Tuesday, June 3, 2008

My Scrap Quilt Process

I made my son this blue quilt to take with him when he went to college. I hadn't made quilts in a long time, and didn't have a stash of fabric from which to select fabrics. So I went to the fabric store and bought half yard pieces of sixteen different fabrics, all blues. This is the finished result.
After I made this quilt, I made a couple more, and eventually developed a system to making the quilts that would allow me a lot of flexibility in my choices, yet use the fabric very efficiently. It had the added benefit of allowing me to easily figure out how big my quilt was getting. I didn't take in-process pictures until I started work on my black quilt.

By that time, I had made several of these quilts and started collecting fabrics for my stash. I noticed I had quite a few fabrics with black backgrounds, and wondered if they would make a successful quilt. So for the next few months, whenever I saw something I thought was pretty neat looking, I bought a half yard. After a while I felt I had enough, so I got started.

I always prewash all my fabrics. I bring them directly to the laundry room, bypassing my sewing area completely. This way, anything I want to use is ready.

I cut all the fabrics into 2-1/2" and 4-1/2" strips using a rotary cutter. Then I cut the strips in half crosswise, and matched a wide strip with a thin one. After sewing those and pressing them, I cut the strips into "chunks" of three sizes: 2-1/2", 4-1/2" and 6-1/2", as you can see across the top of my cutting table below:
One note: I have found it much easier to tilt my cutting table at an angle. I use a large drafting table, and I have a large cutting mat. I have a series of plexiglas strips 24" long by each measurement I want to use. I cut everything before I start sewing.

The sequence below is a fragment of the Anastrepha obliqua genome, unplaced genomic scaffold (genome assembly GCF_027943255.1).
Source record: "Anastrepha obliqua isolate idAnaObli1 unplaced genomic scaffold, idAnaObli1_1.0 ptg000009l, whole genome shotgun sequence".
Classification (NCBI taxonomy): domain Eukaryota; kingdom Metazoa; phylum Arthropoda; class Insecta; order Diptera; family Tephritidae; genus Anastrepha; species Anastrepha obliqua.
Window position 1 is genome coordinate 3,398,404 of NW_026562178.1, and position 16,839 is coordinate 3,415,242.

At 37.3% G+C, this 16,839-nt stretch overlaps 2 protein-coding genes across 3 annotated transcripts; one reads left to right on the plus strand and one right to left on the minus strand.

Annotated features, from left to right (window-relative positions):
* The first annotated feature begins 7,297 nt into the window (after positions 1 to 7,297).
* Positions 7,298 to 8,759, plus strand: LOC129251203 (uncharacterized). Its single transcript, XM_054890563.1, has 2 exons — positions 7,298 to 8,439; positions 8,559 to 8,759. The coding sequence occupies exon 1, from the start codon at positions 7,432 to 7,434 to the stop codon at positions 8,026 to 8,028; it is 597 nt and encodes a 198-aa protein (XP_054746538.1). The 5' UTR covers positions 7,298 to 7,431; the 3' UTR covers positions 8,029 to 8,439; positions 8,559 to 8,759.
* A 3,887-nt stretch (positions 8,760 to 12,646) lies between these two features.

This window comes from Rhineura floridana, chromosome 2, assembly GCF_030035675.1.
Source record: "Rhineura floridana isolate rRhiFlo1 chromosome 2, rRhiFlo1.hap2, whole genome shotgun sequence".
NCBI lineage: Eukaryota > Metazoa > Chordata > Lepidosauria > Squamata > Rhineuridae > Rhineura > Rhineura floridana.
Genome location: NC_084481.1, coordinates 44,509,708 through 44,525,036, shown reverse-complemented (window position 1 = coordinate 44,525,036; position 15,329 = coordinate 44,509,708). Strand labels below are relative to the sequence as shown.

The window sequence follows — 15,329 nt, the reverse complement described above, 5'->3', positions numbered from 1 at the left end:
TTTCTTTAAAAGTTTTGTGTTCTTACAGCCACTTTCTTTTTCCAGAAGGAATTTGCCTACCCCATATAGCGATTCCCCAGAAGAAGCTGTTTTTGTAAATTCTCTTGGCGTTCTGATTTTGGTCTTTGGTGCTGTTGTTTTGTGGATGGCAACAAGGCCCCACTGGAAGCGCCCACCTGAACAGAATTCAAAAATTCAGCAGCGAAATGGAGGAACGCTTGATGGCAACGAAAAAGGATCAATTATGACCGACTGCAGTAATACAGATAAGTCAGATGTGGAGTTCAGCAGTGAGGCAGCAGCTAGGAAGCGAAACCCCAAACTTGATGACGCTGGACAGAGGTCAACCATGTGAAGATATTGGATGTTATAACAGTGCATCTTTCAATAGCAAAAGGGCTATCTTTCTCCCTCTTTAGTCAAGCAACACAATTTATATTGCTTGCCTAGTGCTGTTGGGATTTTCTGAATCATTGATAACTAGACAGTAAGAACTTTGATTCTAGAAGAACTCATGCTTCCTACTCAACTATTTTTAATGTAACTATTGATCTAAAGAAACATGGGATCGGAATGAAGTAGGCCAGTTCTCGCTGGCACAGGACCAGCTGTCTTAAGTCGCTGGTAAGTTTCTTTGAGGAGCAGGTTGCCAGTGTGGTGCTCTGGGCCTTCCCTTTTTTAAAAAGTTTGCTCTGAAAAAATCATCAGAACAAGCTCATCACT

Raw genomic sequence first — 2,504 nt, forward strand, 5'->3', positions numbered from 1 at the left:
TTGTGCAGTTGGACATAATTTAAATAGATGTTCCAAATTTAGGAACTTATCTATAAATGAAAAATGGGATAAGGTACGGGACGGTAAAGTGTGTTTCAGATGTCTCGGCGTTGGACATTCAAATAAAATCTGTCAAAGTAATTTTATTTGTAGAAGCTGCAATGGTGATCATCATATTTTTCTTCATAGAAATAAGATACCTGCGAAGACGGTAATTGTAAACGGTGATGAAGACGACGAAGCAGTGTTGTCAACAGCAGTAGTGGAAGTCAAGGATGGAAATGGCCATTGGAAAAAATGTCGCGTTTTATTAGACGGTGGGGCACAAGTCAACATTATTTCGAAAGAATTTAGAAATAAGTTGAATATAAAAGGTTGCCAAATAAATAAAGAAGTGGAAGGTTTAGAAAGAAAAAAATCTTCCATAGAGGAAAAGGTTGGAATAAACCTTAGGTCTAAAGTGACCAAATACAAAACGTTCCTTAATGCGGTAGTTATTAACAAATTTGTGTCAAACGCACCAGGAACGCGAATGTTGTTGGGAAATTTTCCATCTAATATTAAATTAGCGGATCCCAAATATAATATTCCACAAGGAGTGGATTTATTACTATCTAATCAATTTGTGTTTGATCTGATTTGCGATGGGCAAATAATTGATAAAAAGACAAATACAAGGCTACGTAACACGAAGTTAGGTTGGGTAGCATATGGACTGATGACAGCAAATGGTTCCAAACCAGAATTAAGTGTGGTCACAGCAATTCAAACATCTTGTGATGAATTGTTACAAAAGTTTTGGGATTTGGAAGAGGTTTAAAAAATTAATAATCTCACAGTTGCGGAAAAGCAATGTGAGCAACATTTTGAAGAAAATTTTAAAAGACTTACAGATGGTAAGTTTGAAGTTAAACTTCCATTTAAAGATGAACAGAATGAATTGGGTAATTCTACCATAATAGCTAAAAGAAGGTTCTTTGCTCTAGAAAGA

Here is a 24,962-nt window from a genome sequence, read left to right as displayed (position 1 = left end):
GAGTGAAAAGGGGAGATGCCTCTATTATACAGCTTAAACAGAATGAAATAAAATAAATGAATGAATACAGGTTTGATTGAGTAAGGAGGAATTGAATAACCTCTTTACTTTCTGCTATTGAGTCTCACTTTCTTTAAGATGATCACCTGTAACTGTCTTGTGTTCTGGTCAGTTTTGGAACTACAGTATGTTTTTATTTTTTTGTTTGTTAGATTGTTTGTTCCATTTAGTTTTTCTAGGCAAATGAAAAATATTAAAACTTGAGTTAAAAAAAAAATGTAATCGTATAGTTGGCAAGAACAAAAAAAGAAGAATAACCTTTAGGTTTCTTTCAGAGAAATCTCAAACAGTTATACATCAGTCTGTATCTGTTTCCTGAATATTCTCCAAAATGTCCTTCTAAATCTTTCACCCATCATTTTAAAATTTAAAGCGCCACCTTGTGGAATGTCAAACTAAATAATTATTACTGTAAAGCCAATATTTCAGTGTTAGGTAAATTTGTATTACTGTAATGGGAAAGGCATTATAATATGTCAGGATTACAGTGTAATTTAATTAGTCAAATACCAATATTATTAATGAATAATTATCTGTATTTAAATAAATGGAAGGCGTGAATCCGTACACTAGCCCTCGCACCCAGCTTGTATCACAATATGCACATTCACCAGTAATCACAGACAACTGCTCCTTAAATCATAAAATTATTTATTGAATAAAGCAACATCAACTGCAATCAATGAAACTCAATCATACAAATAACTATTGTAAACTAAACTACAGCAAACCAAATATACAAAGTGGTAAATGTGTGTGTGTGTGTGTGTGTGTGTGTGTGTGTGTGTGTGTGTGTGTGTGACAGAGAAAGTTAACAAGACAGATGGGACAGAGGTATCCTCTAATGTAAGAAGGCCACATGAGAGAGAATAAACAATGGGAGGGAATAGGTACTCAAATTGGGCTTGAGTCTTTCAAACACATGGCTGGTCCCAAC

The nice thing about working this way is that everything is a multiple of 2". The three "chunks" fit well together in various configurations. I just match up things I like and think look good. I make large blocks 24" wide, but that depends on the size of the finished quilt. Since the block is based on a 2" square, it's easy to figure out when they get to the right size. I just make blocks of various lengths. When I have a few, I will sew them into long rows 24" wide. At some point I will lay them on the bed to see if I need more length.
I only have two rules to assembling the chunks into blocks:
1. The same fabric cannot "touch" except diagonally; and
2: Avoid "blobs", areas of too many dark fabrics, or too much of the same color or intensity.

When I have enough, I sew the long rows together to form the finished quilt top. Once the chunks are cut, it's easy to make a quilt top in a weekend.
I don't quilt my quilts, and I don't use filling. I find a nice fabric to use for the backing, and seam it the right size, tie the quilt every 4" with crochet cotton and then fold over the backing to make a nice wide binding. Then I machine sew it to the quilt top. These quilts are lightweight, wash like a dream, and are wonderful in summer. They make excellent "beach" or "picnic" quilts.
Here is the finished "Blacque Quilt". I wanted the colors to look like they were dancing across the surface. There are 31 different fabrics in this quilt. It's about 72" x 96".

6 comments:

Tybalt said...

Oh my paws and whiskers - more gorgeous creations! Millie's mom, you are indeed a wonder!

Threeundertwo said...

This is great! Thanks!

And I love your cat. They're so helpful, aren't they?

Quilter In Paradise said...

I need to do something like this - clean out the stash! and here in Texas, in the summer, it sometimes is too cool with just a sheet but not hot enough for a quilt with batting...
think I'll pull some fabrics!
Thanks for sharing!
Beth in Dallas

Sharon M said...

What a great method to making a wonderful quilt. Your idea of not using batting would enable me to sew it on my machine. All kinds of advantages here. Thanks for sharing.

Jennifer said...

what a fantastic quilt! the scrappy, figure it out as you go are always the best kind of quilts.

larriclaire quilty said...

This information is just as valid and helpful as it was in 2008. Thank you from someone who has accumulated many expensive fabric scraps and didn't know how to work with them.